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The Burden of Silence: Sabbatai Sevi and the Evolution of the Ottoman-Turkish Doenmes (Paperback)
  • The Burden of Silence: Sabbatai Sevi and the Evolution of the Ottoman-Turkish Doenmes (Paperback)
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The Burden of Silence: Sabbatai Sevi and the Evolution of the Ottoman-Turkish Doenmes (Paperback)

(author)
£25.49
Paperback 340 Pages / Published: 16/11/2017
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The Burden of Silence is the first monograph on Sabbateanism, an early modern Ottoman-Jewish messianic movement, tracing it from its beginnings during the seventeenth century up to the present day. Initiated by the Jewish rabbi Sabbatai Sevi, the movement combined Jewish, Islamic, and Christian religious and social elements and became a transnational phenomenon, spreading througout Afro-Euroasia. When Ottoman authorities forced Sevi to convert to Islam in 1666, his followers formed messianic crypto-Judeo-Islamic sects, Doenmes, which played an important role in the modernization and secularization of Ottoman and Turkish society and, by extension, Middle Eastern society as a whole. Using Ottoman, Jewish, and European sources, Sisman examines the dissemination and evolution of Sabbeateanism in engagement with broader topics such as global histories, messianism, mysticism, conversion, crypto-identities, modernity, nationalism, and memory. By using flexible and multiple identities to stymie external interference, the crypto-Jewish Doenmes were able to survive despite persecution from Ottoman authorities, internalizing the Kabbalistic principle of a "burden of silence" according to which believers keep their secret on pain of spiritual and material punishment, in order to sustain their overtly Muslim and covertly Jewish identities. Although Doenmes have been increasingly abandoning their religious identities and embracing (and enhancing) secularism, individualism, and other modern ideas in the Ottoman Empire and modern Turkey since the nineteenth century, Sisman asserts that, throughout this entire period, religious and cultural Doenmes continued to adopt the "burden of silence" in order to cope with the challenges of messianism, modernity, and memory.

Publisher: Oxford University Press Inc
ISBN: 9780190698560
Number of pages: 340
Weight: 494 g
Dimensions: 235 x 159 x 20 mm


MEDIA REVIEWS
Sisman's own research into different branches of the Sabbatean movement is substantiated and enriched by his personal encounters with surviving members of the sect Cengiz Sisman's historical account also reminds us how little has changed in our confused attitude to questions of religion and ethnicity. * Times Literary Supplement *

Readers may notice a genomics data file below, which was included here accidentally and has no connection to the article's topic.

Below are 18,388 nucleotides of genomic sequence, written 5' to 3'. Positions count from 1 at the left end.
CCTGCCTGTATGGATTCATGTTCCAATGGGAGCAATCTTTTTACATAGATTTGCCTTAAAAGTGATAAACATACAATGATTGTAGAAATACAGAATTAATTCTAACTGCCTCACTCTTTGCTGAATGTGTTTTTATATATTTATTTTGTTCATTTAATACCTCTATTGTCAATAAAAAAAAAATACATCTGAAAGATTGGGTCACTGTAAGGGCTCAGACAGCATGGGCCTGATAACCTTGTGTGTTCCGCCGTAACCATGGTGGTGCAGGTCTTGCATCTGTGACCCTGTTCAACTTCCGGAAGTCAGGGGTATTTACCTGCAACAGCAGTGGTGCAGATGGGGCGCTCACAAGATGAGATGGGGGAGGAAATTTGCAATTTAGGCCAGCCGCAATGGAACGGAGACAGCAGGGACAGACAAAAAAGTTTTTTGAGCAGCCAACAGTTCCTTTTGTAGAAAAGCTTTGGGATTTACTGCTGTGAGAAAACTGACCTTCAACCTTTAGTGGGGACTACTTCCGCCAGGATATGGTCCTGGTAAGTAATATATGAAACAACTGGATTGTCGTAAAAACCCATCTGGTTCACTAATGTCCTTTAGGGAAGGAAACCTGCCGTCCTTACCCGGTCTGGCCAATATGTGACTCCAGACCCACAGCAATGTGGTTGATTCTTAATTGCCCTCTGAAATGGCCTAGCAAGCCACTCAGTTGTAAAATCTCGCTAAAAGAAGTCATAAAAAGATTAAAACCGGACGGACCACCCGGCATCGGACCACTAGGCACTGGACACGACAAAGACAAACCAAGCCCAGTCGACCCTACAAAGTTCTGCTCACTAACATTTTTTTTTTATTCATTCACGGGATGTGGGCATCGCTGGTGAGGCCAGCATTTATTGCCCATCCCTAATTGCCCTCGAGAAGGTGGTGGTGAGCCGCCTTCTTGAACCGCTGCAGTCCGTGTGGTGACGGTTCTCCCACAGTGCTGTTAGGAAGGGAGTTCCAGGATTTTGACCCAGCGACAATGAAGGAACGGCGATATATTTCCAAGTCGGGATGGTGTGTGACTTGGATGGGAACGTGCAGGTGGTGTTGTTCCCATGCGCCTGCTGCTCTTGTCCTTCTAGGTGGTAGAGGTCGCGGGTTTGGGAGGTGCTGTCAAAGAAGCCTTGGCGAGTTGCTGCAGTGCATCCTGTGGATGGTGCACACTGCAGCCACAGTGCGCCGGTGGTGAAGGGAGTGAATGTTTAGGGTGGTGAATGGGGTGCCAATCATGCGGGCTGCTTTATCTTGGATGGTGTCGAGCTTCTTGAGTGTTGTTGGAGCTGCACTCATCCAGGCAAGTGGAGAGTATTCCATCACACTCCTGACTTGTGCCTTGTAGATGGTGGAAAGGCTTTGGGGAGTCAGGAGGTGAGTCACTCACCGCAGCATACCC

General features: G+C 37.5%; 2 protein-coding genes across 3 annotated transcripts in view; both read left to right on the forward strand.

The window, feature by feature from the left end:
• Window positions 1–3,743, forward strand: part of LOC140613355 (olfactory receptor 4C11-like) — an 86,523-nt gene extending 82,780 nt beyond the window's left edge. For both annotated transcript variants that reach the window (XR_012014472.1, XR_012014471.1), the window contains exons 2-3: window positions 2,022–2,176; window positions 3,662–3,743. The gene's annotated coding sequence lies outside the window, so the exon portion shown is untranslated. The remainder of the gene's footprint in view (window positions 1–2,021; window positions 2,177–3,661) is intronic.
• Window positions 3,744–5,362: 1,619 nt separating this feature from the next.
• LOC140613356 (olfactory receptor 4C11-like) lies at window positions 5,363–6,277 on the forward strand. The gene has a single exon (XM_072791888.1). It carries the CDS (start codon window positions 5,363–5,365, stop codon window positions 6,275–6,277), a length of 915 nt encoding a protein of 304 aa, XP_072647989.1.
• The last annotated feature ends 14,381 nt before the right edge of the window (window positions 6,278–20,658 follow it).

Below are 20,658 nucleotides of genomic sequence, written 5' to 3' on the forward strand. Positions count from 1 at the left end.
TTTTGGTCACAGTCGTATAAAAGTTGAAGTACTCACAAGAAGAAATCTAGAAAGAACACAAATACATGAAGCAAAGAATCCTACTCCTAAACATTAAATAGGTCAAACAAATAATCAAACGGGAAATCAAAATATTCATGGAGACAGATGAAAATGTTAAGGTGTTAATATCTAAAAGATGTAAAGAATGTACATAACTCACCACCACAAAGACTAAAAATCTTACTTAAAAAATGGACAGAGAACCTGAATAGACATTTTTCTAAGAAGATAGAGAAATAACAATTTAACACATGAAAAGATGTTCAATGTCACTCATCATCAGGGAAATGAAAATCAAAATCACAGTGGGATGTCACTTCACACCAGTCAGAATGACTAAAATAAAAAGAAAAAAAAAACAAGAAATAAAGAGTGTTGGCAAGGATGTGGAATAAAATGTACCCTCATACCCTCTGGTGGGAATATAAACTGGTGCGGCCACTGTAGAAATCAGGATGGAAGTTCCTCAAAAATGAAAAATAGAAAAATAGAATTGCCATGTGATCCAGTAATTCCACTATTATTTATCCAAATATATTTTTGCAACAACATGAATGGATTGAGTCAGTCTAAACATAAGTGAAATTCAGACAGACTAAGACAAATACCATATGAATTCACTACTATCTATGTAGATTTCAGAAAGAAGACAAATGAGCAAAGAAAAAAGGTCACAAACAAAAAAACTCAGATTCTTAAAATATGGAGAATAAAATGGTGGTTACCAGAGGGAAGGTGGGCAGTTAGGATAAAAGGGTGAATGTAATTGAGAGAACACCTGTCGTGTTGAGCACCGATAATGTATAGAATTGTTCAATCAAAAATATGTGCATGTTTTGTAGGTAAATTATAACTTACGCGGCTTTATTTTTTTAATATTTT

This is the first comprehensive study of the history of a unique religious phenomenon: the development and survival, for three and a half centuries, of a sect of messianic Jews, who believed in the Messiah Sabbatai Sevi, and following him converted to Islam and lived as a secret group in Turkey. Sisman brilliantly analyzes the religious, social, and cultural background of their history and presents in this volume an intriguing picture of their beliefs and social integration in their surroundings. It critically yet nicely complements Gershom Scholem's magisterial work, Sabbatai Sevi: The Mystical Messiah. * Joseph Dan, Gershom Scholem Professor of Kabbalah (Emeritus), The Hebrew University of Jerusalem *
By engaging with the available sources, Sisman elegantly constructs the history of one of the most mysterious communities, the Doenmes, within the broader Ottoman-Turkish and Eurasian contexts. This is a path-breaking study, which demonstrates how this enigmatic community survived through the early modern and modern times, and made significant contributions to Ottoman and Turkish modernizations along the way. * Heath W. Lowry, Ataturk Professor of Ottoman and Modern Turkish Studies (Emeritus), Princeton University *
This book, based on years of research in various sources in multiple languages, is a highly significant study of the phenomenon of Sabbateanism over the centuries. Meticulously researched and contextualized, it makes a very important contribution to Ottoman, Turkish, and Jewish history. * Aron Rodrigue, Charles Michael Professor in Jewish History and Culture at Stanford University *
What distinguishes Sisman's book is its original, comprehensive integration of all three primary types of sources on the subject: Jewish, Christian-European, and Muslim-Ottoman. Especially praiseworthy is the effort to collect all Ottoman sources on the subject, both the wellknown and the unknown, under one research roof, and further, to put them through an impressive historical analysis against the familiar sources used intensively in past and current research. * DAAT A Journal of Jewish Philosophy & Kabbalah *
The biggest contribution of the book is its objective to complement and correct the literature on Sevi written by Gershom Scholem and other scholars by putting the Doenme phenomenon within the context of Ottoman and Turkish history. * Israel Affairs *
The book contextualizes this crypto-Judaic community in the Ottoman Empire and Turkish Republic and enables a decolonial re-thinking of the Doenme history from an Ottoman-Turkish-Muslim point-view. * Reorient: The Journal of Critical Muslim Studies *

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